Rock My Religion is a thesis on the relation between religion and rock music in contemporary culture. Graham formulates a history that begins with the Shakers, an early religious community who practiced self-denial and ecstatic trance dances. With the "reeling and rocking" of religious revivals as his point of departure, Graham analyzes the emergence of rock music as religion with the teenage consumer in the isolated suburban milieu of the 1950s, locating rock's sexual and ideological context in post-World War II America. The music and philosophies of Patti Smith, who made explicit the trope that rock is religion, are his focus. This complex collage of text, film footage and performance forms a compelling theoretical essay on the ideological codes and historical contexts that inform the cultural phenomenon of rock `n' roll music.
Original Music: Glenn Branca, Sonic Youth. Sound: Ian Murray, Wharton Tiers. Narrators: Johanna Cypis, Dan Graham. Editors: Matt Danowski, Derek Graham, Ian Murray, Tony Oursler. Produced by Dan Graham and the Moderna Museet.
Immerse yourself in the energetic, innovative and potentially illegal world of mash-up media with RiP: A Remix Manifesto. Let web activist Brett Gaylor and musician Greg Gillis, better known as Girl Talk, serve as your digital tour guides on a probing investigation into how culture builds upon culture in the information age.
Biomedical engineer turned live-performance sensation Girl Talk, has received immense commercial and critical success for his mind-blowing sample-based music. Utilizing technical expertise and a ferocious creative streak, Girl Talk repositions popular music to create a wild and edgy dialogue between artists from all genres and eras. But are his practices legal? Do his methods of frenetic appropriation embrace collaboration in its purest sense? Or are they infractions of creative integrity and violations of copyright?
This documentary is released under Creative Commons Attribution — Noncommercial 3.0 Unported license.
In the context of exhibitions, THE CHARACTER is shown on a vertically mounted plasma display.
Fifteen children were each asked to watch a Bollywood movie prominently featuring a child character. During the shoot that followed, each child was asked to verbally portray the child character in the movie that s/he had watched, to describe the role and plight of that character within the movie's narrative.
As they evoke fifteen fictional children from well-known Bollywood movies, the fifteen children portrayed in THE CHARACTER offer a range of insights into the role played by 'the child' (as character and spectator) in mainstream Indian cinema. It becomes apparent that their own values, views of the world and attitudes to life are at times closely related to those celebrated on screen. The children discuss their dreams and priorities in relation to those of the fictional children, their philosophies regarding persevering in life against all odds, and the importance of happy endings.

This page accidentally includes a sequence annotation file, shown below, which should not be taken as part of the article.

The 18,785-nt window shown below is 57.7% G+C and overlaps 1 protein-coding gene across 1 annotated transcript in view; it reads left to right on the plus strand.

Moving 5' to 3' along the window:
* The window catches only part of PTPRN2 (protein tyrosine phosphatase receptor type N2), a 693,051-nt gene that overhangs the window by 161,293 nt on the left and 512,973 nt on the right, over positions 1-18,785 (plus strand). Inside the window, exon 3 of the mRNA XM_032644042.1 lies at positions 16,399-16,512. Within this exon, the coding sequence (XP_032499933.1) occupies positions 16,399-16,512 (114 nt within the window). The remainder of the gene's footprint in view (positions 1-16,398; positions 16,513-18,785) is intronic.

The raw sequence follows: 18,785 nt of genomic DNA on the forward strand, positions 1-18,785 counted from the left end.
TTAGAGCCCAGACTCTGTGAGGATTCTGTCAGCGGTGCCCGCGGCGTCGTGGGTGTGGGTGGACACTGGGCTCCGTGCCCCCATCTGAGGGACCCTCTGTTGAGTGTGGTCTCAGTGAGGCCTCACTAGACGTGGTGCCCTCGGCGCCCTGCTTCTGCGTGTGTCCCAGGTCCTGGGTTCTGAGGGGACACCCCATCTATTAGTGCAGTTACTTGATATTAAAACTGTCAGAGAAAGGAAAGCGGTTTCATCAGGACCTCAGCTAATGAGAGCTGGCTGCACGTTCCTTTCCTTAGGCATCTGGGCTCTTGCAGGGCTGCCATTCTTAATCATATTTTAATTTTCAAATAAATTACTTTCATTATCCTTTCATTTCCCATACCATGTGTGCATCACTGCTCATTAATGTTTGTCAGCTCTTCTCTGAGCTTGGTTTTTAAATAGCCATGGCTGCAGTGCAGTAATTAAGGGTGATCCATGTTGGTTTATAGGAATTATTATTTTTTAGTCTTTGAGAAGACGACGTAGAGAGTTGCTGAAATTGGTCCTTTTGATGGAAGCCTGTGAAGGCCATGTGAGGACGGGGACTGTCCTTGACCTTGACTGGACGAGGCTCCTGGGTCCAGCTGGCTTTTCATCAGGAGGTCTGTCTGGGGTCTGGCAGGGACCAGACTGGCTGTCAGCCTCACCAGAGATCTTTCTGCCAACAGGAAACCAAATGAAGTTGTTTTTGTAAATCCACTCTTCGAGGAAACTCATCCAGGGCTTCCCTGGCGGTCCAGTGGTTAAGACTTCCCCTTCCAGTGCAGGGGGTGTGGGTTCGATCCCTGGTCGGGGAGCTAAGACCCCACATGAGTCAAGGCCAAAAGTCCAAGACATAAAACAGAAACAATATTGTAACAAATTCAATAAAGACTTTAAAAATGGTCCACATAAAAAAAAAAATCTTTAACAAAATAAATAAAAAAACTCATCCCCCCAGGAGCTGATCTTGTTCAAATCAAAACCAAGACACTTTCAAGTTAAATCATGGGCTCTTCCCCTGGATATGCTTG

The edit avoids specific reference to particular movies or particular characters, instead weaving the fifteen interviews into a composite portrait of 'the child' within the Bollywood imaginary, as told with the input of fifteen young Mumbaikar cinemagoers.
Director + Editor: Candice Breitz
Camera + Lighting: Avijit Mukul Kishore
Sound Recordist: Anita Kushwaha
Post Production: Alex Fahl
The Austrian post-war art scene was one of tricksters and jokesters performing the "avant-garde" 20 years after the fact to the audience of a stuffy petty bourgeoisie whose rooted to the soil taste had been consolidated in over a decade of Austro-fascism and National Socialism.A perfect example and the main film artifact for this trickster scene Sonne Halt! - the collaboration of Konrad Bayer and Ferry Radax - is a feverish conglomerate of nonsense text and cut-up film eschewing dramatic unity. The text - mostly consisting of cut-ups from Bayers novel Der Sechste Sinn - nervously criss-crosses in and out of the meaning of the film layer which itself jumps back and forth through space and time.------Some claim there's even a narrative hidden in there which might go like this: "A sailor arrives at the port of Buenos Aires. while at the same time appearing as a Dandy at Fegina the Riviera of Monterosso al Mare (Konrad Bayer in a double role). Both are connected in a mysterious way through some kind of inner monologue. A stylish cool beauty (Suzanne Hockenjos) is getting bored by the Dandy so he shoots down the sun from the sky possibly in order to impress her. But a very erotic Eve (Ingrid Schuppan) catches the sun and takes it away from the Dandy. Now he shoots down the moon as well but also this fails to impress the cool blonde. Angered by her indifference the Dandy destroys his whole strange world and subsequently loses Eve. Grief about her death and despair about the Lady's rejection make him turn into a sailor again. Again the sea is waiting for him."